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September 21, 2021

It’s hot! How temperature is impacting Spotted Seatrout and seagrass in Florida Bay

**To learn more about this project, please join us for a webinar on October 26 at noon ET. Click here to reserve your spot.**

Florida Bay, located along the western side of the Florida Keys, contains 10% of the world’s seagrass. Variations in temperature and salinity have led to several mass seagrass die-offs since the 1980s. Fishes that depend on seagrass to survive, such as Spotted Seatrout, are equally vulnerable to temperature fluctuations.

Jonathan Rodemann, a Ph.D. candidate at Florida International University, is focusing his research on habitat use by Spotted Seatrout in Rankin Basin, located in north-central Florida Bay. His objectives are to quantify how seasonal and daily changes in temperature drive fish movement and to determine whether habitat transformation due to seagrass die-off, prey redistribution, and temperature are influencing fish distribution within the basin. This research is made possible through a fisheries research grant from SECOORA and the FACT Network.

While results are still preliminary, Rodemann found that Spotted Seatrout spend more time in an area when the temperature is cooler (below 30°C/86°F), such as at dawn and during the wet season (November – January). Dawn, approximately 6:00 – 7:00 AM, seems an optimum time for food capture for seatrout. This might be due to reduced energy demands due to lower metabolic rates that accompany colder water. Rodemann noted that when temperatures approach the upper extremes in the Dry and Early Wet seasons (average of 30°C/86°F), Spotted Seatrout may have higher metabolic rates and therefore a lower aerobic scope to perform vital activities such as feeding. Higher temperatures create less optimal conditions, impacting seatrout movement, space use, and survival. Until now, scientists have lacked the infrastructure to study the relationship between temperature and fish movement within Florida Bay.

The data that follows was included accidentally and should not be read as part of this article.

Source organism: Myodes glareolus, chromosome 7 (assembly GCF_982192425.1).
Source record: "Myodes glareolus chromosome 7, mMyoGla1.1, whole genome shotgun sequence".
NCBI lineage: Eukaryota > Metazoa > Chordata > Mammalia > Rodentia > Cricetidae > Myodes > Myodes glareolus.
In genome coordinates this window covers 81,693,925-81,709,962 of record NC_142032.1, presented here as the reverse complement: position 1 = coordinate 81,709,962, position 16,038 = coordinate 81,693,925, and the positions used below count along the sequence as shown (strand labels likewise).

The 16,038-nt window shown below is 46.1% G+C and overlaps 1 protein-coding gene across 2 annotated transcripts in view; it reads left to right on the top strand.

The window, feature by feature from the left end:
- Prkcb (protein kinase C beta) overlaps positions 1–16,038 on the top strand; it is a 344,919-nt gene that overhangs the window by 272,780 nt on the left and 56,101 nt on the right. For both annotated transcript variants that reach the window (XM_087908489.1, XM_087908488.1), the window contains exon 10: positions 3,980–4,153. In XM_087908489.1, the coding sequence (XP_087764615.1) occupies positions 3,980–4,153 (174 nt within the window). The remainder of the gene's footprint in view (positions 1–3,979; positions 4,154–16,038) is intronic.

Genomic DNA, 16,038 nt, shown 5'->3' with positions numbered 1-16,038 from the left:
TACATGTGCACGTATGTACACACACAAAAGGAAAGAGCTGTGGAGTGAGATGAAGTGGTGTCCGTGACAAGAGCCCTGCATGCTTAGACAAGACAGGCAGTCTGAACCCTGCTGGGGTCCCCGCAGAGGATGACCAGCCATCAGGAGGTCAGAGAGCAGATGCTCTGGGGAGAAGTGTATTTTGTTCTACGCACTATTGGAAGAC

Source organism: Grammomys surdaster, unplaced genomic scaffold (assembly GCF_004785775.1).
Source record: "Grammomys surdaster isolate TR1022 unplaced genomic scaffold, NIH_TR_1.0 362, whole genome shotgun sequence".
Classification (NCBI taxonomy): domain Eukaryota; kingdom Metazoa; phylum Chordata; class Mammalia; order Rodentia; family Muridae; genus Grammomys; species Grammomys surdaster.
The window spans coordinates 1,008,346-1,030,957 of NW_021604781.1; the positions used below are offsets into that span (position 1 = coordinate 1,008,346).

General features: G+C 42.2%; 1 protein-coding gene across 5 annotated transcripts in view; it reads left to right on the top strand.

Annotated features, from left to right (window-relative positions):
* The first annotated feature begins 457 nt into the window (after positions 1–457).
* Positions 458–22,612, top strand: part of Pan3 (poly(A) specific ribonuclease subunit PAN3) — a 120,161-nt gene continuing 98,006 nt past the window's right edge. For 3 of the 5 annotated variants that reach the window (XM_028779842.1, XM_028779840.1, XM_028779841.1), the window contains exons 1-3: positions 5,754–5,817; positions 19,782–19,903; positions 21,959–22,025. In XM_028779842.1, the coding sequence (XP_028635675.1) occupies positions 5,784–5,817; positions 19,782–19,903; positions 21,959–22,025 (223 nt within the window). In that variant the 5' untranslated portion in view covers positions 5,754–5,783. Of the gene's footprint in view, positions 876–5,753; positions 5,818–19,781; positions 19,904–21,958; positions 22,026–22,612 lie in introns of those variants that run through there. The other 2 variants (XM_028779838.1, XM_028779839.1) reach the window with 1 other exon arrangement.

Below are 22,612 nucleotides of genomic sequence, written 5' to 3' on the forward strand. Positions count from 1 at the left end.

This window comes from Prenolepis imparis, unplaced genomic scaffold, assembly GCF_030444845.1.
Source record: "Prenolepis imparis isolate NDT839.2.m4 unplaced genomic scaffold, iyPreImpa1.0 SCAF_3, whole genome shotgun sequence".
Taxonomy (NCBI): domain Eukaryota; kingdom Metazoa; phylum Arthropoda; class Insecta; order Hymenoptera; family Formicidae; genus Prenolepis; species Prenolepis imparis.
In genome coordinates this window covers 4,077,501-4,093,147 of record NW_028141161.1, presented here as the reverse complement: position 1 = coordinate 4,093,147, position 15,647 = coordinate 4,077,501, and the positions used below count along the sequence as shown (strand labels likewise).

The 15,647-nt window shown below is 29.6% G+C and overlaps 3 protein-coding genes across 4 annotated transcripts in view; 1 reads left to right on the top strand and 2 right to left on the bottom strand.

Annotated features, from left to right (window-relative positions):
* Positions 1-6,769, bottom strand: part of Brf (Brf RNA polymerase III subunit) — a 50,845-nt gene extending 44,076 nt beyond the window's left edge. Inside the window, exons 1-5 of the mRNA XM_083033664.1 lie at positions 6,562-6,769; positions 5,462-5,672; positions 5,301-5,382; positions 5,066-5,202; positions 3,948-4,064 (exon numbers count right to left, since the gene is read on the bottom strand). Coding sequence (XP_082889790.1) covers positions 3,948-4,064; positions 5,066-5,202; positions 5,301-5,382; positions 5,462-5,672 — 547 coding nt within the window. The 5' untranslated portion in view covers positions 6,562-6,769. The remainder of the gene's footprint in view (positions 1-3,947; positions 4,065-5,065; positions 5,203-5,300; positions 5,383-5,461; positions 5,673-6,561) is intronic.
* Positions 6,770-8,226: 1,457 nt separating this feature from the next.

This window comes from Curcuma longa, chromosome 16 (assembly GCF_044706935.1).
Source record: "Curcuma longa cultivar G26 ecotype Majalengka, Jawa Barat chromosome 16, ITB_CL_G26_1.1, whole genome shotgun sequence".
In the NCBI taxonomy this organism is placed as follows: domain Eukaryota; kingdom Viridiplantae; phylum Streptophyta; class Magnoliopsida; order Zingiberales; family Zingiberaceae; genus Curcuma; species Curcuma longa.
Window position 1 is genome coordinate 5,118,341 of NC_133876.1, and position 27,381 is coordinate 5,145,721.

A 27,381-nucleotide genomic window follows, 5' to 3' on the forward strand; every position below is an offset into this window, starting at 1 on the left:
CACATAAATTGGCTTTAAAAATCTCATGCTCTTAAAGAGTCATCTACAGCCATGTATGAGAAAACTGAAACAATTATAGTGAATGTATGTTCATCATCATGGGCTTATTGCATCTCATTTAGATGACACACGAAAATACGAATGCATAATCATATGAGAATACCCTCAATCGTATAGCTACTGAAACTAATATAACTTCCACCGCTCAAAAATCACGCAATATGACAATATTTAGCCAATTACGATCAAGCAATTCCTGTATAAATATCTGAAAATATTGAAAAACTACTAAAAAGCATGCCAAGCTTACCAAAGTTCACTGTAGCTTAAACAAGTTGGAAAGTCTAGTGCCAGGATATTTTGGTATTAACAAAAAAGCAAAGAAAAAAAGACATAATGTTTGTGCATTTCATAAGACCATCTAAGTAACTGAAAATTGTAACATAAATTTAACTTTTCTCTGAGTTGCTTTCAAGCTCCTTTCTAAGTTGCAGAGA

From left to right: Jonathan Rodemann, Florida International University, holds a Spotted Seatrout that was tagged and released in Florida Bay (left), Rodemann inserts an acoustic tag into a Spotted Seatrout (top-center), Rodemann deploying an acoustic receiver in Florida Bay (bottom-center), and map of Florida Bay outlined in black and Rankin Basin in red (right). Image credit: Jonathan Rodemann

New Research Infrastructure in Florida Bay

Temperature loggers and acoustic telemetry data are used by Rodemann to evaluate seatrout response to temperature change and habitat disturbance in Rankin Basin.  

Sixteen temperature loggers that record hourly water temperature were placed in Rankin Basin along with an array of 29 Innovasea acoustic receivers, which record tagged fish movement. Rodemann and his team are tracking 75 fish tagged with Innovasea ultrasonic pingers. When a fish tagged with an acoustic implant swims near an acoustic receiver, the location of the fish’s movement is recorded. By using both location tracking and temperature loggers, Rodemann’s team seeks a better understanding of not just where Spotted Sea Trout reside, but when and why. 

For more information on acoustic telemetry visit The FACT Network.  

Future Research

Mr. Rodemann will further this research by mapping seagrass throughout Rankin Basin and modeling seagrass fragmentation and habitat loss under different temperature conditions and the associated impacts to Spotted Seatrout.  Mr. Rodemann’s research and similar research projects are crucial to understanding the impacts of climate change on fish in order to develop effective management and conservation strategies.

Donors Contribute to Florida Bay Research

“I am really fortunate to be working on this project. Human impact on the seagrass and fish of Florida Bay is a recurring theme, and helping figure out how to fix these problems is an honor.” 

Jonathan Rodemann

The funding for this award is provided through the generosity of SECOORA donors, The Curtis and Edith Munson Foundation, Ocean Tracking Network, Innovasea, the SECOORA Education and Outreach Committee, and many individual donors.